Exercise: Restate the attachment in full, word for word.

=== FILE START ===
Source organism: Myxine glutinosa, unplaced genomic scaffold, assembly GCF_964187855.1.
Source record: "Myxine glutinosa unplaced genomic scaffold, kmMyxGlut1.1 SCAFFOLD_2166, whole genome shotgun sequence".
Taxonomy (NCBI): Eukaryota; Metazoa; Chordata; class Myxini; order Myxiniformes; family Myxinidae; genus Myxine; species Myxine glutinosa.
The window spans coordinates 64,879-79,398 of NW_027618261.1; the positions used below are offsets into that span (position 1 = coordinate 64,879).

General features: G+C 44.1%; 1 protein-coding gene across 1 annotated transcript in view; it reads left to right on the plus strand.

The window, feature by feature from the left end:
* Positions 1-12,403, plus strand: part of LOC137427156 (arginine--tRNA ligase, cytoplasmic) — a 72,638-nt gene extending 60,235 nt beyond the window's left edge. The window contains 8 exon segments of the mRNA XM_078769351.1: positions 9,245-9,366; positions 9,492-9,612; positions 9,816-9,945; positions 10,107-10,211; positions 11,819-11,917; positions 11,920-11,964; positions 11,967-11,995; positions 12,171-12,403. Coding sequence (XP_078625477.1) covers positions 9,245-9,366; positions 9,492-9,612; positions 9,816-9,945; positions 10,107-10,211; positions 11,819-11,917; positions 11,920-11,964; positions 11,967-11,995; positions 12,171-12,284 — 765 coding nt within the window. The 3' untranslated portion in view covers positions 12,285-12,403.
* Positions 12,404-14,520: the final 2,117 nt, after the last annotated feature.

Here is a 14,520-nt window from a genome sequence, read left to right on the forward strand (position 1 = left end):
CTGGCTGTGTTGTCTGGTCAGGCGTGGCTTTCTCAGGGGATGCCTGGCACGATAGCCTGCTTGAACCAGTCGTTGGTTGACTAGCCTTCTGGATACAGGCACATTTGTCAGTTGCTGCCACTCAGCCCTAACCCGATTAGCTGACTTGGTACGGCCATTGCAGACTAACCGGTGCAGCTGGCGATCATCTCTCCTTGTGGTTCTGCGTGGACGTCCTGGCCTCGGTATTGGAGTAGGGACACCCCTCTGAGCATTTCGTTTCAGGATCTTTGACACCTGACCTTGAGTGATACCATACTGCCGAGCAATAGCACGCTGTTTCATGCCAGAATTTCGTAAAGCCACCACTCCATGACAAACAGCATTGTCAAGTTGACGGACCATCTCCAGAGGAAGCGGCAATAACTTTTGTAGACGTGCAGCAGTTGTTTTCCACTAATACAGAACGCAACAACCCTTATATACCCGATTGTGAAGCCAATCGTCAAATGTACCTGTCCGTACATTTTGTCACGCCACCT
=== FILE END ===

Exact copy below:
Source organism: Myxine glutinosa, unplaced genomic scaffold, assembly GCF_964187855.1.
Source record: "Myxine glutinosa unplaced genomic scaffold, kmMyxGlut1.1 SCAFFOLD_2166, whole genome shotgun sequence".
Taxonomy (NCBI): Eukaryota; Metazoa; Chordata; class Myxini; order Myxiniformes; family Myxinidae; genus Myxine; species Myxine glutinosa.
The window spans coordinates 64,879-79,398 of NW_027618261.1; the positions used below are offsets into that span (position 1 = coordinate 64,879).

General features: G+C 44.1%; 1 protein-coding gene across 1 annotated transcript in view; it reads left to right on the plus strand.

The window, feature by feature from the left end:
* Positions 1-12,403, plus strand: part of LOC137427156 (arginine--tRNA ligase, cytoplasmic) — a 72,638-nt gene extending 60,235 nt beyond the window's left edge. The window contains 8 exon segments of the mRNA XM_078769351.1: positions 9,245-9,366; positions 9,492-9,612; positions 9,816-9,945; positions 10,107-10,211; positions 11,819-11,917; positions 11,920-11,964; positions 11,967-11,995; positions 12,171-12,403. Coding sequence (XP_078625477.1) covers positions 9,245-9,366; positions 9,492-9,612; positions 9,816-9,945; positions 10,107-10,211; positions 11,819-11,917; positions 11,920-11,964; positions 11,967-11,995; positions 12,171-12,284 — 765 coding nt within the window. The 3' untranslated portion in view covers positions 12,285-12,403.
* Positions 12,404-14,520: the final 2,117 nt, after the last annotated feature.

Here is a 14,520-nt window from a genome sequence, read left to right on the forward strand (position 1 = left end):
CTGGCTGTGTTGTCTGGTCAGGCGTGGCTTTCTCAGGGGATGCCTGGCACGATAGCCTGCTTGAACCAGTCGTTGGTTGACTAGCCTTCTGGATACAGGCACATTTGTCAGTTGCTGCCACTCAGCCCTAACCCGATTAGCTGACTTGGTACGGCCATTGCAGACTAACCGGTGCAGCTGGCGATCATCTCTCCTTGTGGTTCTGCGTGGACGTCCTGGCCTCGGTATTGGAGTAGGGACACCCCTCTGAGCATTTCGTTTCAGGATCTTTGACACCTGACCTTGAGTGATACCATACTGCCGAGCAATAGCACGCTGTTTCATGCCAGAATTTCGTAAAGCCACCACTCCATGACAAACAGCATTGTCAAGTTGACGGACCATCTCCAGAGGAAGCGGCAATAACTTTTGTAGACGTGCAGCAGTTGTTTTCCACTAATACAGAACGCAACAACCCTTATATACCCGATTGTGAAGCCAATCGTCAAATGTACCTGTCCGTACATTTTGTCACGCCACCT